In general, timber windows are expected to emerge very positively from the ratings process although BFRC project co-ordinator Robin Kent has warned about the need to maintain high standards. ‘A well-designed PVCu window… will be better than a badly designed timber window and vice versa,’ he said.

Among the organisations trying to maintain this positive momentum towards timber is the British Woodworking Federation (BWF) which has recently mailed a new brochure to 5,000 companies that had previously expressed an interest in timber windows. It includes technical information on the federation’s Timber Window Accreditation Scheme (TWAS), details of how members’ timber windows comply with NHBC and British Standards, and an outline of the windows’ environmental credentials. Also incorporated is a directory of TWAS members.

Windows conference

Circulation of the brochure is being supported by an advertising campaign aimed at local authorities, housing associations, housebuilders, architects, timber/builders merchants, and other timber window companies that might be interested in joining the accreditation scheme.

In addition, BWF is hosting a ‘Windows for the Future’ conference – scheduled for April 25 next year – at which all issues relating to timber windows will be open for discussion. One of the aims, said a federation spokesperson, was to ensure that the high profile for timber windows was maintained.

As for the BWF’s Certifire fire door scheme, the spokesperson reported the completion of a highly successful series of joint seminars with the Builders Merchants Federation aimed at providing training on all of the issues surrounding fire doors. He commented: ‘In the past, builders merchants have sold fire door leaves, but the seminars have shown them that they need to sell the full fire door assembly – from glazed apertures to intumescent seals – that is compatible and certificated.’

For its part, BM TRADA has just issued enhanced fire door scheme requirements designed to: raise the profile of factory hung doorsets; identify to what extent the doorset and its component parts are covered by the scheme; and to toughen the audit test requirements. The same organisation also expects to have a ‘Secured by Design’ certification scheme up and running by the end of this year for a range of products.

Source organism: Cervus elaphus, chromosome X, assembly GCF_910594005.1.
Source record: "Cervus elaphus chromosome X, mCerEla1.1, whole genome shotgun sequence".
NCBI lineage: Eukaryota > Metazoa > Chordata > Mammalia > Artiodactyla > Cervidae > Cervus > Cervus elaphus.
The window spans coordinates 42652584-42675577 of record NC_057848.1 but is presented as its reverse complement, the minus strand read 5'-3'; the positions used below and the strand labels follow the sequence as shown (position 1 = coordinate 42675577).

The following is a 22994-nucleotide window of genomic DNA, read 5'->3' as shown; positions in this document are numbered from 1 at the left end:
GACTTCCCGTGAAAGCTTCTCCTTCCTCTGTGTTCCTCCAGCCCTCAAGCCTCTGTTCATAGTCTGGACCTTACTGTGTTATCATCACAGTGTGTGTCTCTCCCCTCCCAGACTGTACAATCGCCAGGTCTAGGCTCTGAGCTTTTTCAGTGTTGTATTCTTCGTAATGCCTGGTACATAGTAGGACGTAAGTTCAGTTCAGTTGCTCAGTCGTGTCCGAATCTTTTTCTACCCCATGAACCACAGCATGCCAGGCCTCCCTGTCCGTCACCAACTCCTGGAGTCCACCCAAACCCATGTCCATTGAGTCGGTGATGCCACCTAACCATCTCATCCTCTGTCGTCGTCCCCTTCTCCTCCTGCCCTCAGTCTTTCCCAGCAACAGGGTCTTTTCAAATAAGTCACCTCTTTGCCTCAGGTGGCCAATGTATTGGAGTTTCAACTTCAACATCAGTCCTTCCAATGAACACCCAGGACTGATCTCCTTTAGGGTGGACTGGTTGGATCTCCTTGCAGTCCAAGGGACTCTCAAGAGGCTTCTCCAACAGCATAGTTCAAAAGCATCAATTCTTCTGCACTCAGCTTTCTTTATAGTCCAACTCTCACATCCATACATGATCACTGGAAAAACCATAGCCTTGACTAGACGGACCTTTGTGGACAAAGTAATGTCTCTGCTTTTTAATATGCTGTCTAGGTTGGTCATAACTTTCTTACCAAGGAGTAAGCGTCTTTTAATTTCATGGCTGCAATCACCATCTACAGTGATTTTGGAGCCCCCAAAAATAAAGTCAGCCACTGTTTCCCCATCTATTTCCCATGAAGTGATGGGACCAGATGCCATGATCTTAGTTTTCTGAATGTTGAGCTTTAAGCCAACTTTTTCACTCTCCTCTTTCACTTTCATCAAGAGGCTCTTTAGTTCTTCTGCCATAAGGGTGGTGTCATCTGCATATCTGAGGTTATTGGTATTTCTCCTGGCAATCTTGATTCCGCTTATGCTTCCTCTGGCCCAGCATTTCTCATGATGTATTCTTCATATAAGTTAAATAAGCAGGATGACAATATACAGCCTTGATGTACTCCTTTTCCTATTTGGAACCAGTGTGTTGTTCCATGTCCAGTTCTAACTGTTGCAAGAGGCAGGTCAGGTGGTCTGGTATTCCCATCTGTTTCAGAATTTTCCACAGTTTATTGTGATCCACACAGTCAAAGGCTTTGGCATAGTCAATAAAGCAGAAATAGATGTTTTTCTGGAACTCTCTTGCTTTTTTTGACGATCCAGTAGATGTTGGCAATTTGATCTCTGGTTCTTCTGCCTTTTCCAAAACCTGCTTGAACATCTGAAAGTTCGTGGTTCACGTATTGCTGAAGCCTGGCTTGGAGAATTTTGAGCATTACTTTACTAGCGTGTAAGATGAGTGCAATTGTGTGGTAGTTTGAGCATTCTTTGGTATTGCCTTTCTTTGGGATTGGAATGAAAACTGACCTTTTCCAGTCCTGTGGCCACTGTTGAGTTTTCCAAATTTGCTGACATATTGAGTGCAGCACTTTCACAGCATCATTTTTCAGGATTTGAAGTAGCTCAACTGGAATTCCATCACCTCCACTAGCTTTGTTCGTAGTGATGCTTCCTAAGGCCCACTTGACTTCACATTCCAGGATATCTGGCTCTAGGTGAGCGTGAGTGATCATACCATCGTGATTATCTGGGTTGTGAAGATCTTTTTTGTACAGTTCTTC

According to many joinery companies, ‘Secured by Design’, is becoming mentioned ever more regularly in tender documents – such as for social and local authority housing.

Chiltern Fire, meanwhile, is conducting a series of seven one-day seminars entitled ‘Timber fire doors explained’ – the first of which is scheduled for December 5. Aimed at manufacturers, installers and specifiers of fire doors, the events will feature a full-scale fire test.

In the main, architectural joinery companies contacted by TTJ this week reported a reasonable flow of business over recent months and a fairly favourable outlook at least as far forward as the early stages of next year.

Particularly strong demand has come from the commercial sector – notably, banks, building societies and corporate offices – as well as from the high quality residential/apartment end of the trade. Meanwhile, shopfitting has taken something more of a back seat, while tender work is reported by several contacts to be a little slower coming through of late.

Despite a generally positive order book position, the reasonably common view is that margins could be better, with one contact complaining about the degree to which increasing ‘red tape’ was damaging company profitability.

‘Contracts managers need to do so much more work these days on all the contracts, particularly on health and safety compliance,’ he explained, estimating the additional administrative costs to his own com-pany at around £50,000 a year.

Another source expressed irritation at the trend among some of his larger customers to ‘protract payment beyond the agreed time limits’.

Price pressure

And there was regular mention of the substantial price pressure imposed on architectural joinery firms by labour costs. Even those companies that have maintained a reasonably stable full-time workforce were complaining about the high cost of agency workers, particularly in London and the south-east. One noted: ‘There doesn’t seem to be much movement in the skilled labour force but there is a core of semi-skilled workers who seem to go from one company to another.’

There was a need, he said, for more skilled workers in the field and his own company had responded with its own training programme. But he added: ‘We don’t see a lot of other com-panies doing the same – and nobody wants to be a training ground for their competitors.’

In terms of timber fashions, all contacts confirmed the continuing popularity of North American maple despite its recently spiralling price. Oak has also enjoyed a reasonable level of demand while American black walnut has begun to appear on an increasing number of specification documents, according to several contacts.

One source also pointed to an increased requirement for western red cedar and added: ‘I expect it to be a big mover in the next year or so.’

The higher prices of some species have generally been offset by static to falling prices elsewhere, such as for a range of board products. One joiner said: ‘There are still enough timber suppliers competing out there, and so prices are not really a problem’.